At the mid-point of 2022, US property casualty insurance giant Travelers CFO has disclosed that the insurers qualifying catastrophe losses are running at almost half-way to the trigger point for its aggregate catastrophe reinsurance treaty.
As we explained in our update on Travelers reinsurance arrangements earlier today, the company had reported $746 million of catastrophe losses, pre-tax and net of reinsurance, for the second-quarter of 2022.
That took Travelers pre-tax and net of reinsurance catastrophe loss tally to $906 million for the first-half.
But, during the firm’s Q2 earnings call just now, CFO Dan Frey disclosed that qualifying losses, that can count towards erosion of its aggregate reinsurance retention, now stand at $935 million.
Frey explained during the in-progress earnings call, “While catastrophe losses were higher year-over-year, they were not outside our modelled expectations.”
Then Frey further explained that, “Year to date, we’ve accumulated $935 million of qualifying losses towards the aggregate retention of $2 billion on our property catastrophe aggregate excess-of-loss treaty.”
So, that’s almost half the aggregate retention now eroded by the mid-point of 2022.
At the January renewals this year, Travelers shrank its aggregate reinsurance cover and renewed it at tighter terms, reflecting market conditions and loss activity.
For 2022, the aggregate catastrophe reinsurance treaty is structured around a $500 million layer above an attachment of $2 billion.
But out of that $500 million, only 45% or $225 million is actually covered by reinsurance, with Travelers set to retain the other $275 million as losses eat through the $2 billion attachment to the $2.5 billion exhaustion.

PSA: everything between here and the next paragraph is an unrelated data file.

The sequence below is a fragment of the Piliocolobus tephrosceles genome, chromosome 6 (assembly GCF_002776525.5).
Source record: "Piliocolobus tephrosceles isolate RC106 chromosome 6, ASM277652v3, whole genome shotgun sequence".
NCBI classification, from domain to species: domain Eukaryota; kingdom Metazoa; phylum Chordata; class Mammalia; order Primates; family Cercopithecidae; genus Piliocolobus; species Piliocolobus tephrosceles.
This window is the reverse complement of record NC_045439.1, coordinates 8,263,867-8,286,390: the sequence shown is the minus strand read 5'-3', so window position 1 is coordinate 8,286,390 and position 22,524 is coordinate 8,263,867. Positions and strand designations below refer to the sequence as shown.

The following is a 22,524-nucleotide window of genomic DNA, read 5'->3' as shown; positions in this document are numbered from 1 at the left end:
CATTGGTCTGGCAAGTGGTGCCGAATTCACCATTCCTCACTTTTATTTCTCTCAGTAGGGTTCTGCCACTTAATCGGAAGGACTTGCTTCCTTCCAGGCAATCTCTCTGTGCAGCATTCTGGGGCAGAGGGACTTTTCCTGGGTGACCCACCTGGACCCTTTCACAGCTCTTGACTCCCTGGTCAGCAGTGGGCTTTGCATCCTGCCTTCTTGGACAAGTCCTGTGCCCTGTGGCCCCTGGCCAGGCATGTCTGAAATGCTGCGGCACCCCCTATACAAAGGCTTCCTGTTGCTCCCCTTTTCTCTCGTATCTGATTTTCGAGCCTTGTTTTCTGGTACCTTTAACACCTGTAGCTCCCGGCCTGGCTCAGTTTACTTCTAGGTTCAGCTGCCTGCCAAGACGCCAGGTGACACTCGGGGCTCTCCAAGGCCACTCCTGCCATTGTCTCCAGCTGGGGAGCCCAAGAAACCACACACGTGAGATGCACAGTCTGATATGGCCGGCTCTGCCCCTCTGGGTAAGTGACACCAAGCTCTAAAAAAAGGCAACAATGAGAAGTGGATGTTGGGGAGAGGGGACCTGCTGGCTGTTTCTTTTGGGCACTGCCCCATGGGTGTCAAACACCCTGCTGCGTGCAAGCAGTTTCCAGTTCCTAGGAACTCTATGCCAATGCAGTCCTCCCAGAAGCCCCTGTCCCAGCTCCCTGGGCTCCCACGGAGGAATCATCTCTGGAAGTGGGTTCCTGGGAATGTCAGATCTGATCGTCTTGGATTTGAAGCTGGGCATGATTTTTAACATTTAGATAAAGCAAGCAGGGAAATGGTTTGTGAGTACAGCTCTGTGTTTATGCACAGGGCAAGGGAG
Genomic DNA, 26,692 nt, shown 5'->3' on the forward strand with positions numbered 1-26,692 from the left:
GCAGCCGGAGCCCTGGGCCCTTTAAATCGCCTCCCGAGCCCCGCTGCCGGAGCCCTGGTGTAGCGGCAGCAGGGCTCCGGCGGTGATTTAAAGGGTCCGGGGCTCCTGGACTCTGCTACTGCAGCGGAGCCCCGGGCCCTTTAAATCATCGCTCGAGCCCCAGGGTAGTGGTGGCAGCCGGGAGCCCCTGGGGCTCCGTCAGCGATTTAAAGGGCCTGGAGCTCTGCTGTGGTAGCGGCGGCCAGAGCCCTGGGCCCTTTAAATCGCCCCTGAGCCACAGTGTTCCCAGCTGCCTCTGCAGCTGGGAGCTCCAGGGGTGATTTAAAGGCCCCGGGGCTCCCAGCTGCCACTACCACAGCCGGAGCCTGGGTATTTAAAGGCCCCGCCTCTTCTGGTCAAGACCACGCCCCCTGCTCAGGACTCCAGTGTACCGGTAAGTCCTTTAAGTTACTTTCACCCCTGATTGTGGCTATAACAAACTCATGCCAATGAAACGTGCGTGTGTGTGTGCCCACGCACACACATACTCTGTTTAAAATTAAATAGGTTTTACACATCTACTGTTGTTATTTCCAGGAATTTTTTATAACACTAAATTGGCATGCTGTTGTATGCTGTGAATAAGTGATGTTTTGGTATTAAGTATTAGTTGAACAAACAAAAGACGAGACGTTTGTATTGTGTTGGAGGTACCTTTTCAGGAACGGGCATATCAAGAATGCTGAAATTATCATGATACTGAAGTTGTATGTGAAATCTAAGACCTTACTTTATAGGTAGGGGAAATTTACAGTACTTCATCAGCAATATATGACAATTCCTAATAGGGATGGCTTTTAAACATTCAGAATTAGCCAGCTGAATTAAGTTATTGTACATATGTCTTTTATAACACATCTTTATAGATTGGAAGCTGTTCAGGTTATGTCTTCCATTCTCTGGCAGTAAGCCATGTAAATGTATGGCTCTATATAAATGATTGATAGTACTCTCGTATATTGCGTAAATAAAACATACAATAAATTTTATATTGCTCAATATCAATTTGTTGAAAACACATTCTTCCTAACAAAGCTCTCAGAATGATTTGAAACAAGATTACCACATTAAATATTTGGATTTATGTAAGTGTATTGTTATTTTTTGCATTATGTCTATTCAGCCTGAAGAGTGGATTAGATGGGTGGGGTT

On the terms, the new 2022 aggregate catastrophe reinsurance treaty only covers PCS-designated catastrophe events in North America in excess of $10 million per catastrophe event.
The 2021 aggregate treaty had a $5 million per-event qualifying term in the contract.
But despite the change in qualifying event, Travelers catastrophe losses are still eating through that retention at a reasonable rate.
With the hurricane season set to peak over the coming months, it remains to be seen whether reinsurers and ILS funds writing Travelers aggregate cover get away without any losses this year.
Recall that, Travelers had completely exhausted its aggregate reinsurance through calendar year 2021, recovering the full $350 million that was available, $255 million of which was recovered in Q4 2021.
That was the second year in a row that Travelers aggregate catastrophe cover paid out in full, as the layer was eroded through 2020 as well.
In 2022 so far, a significant proportion of Travelers catastrophe losses seem to be from what could be characterised as severe convective storm, thunderstorm and hail events it seems.
With $935 million of the aggregate retention eroded and losses nearly half-way to the $2 billion trigger, if the second-half is as impactful as the first, we could see Travelers very close to making more aggregate reinsurance recoveries again.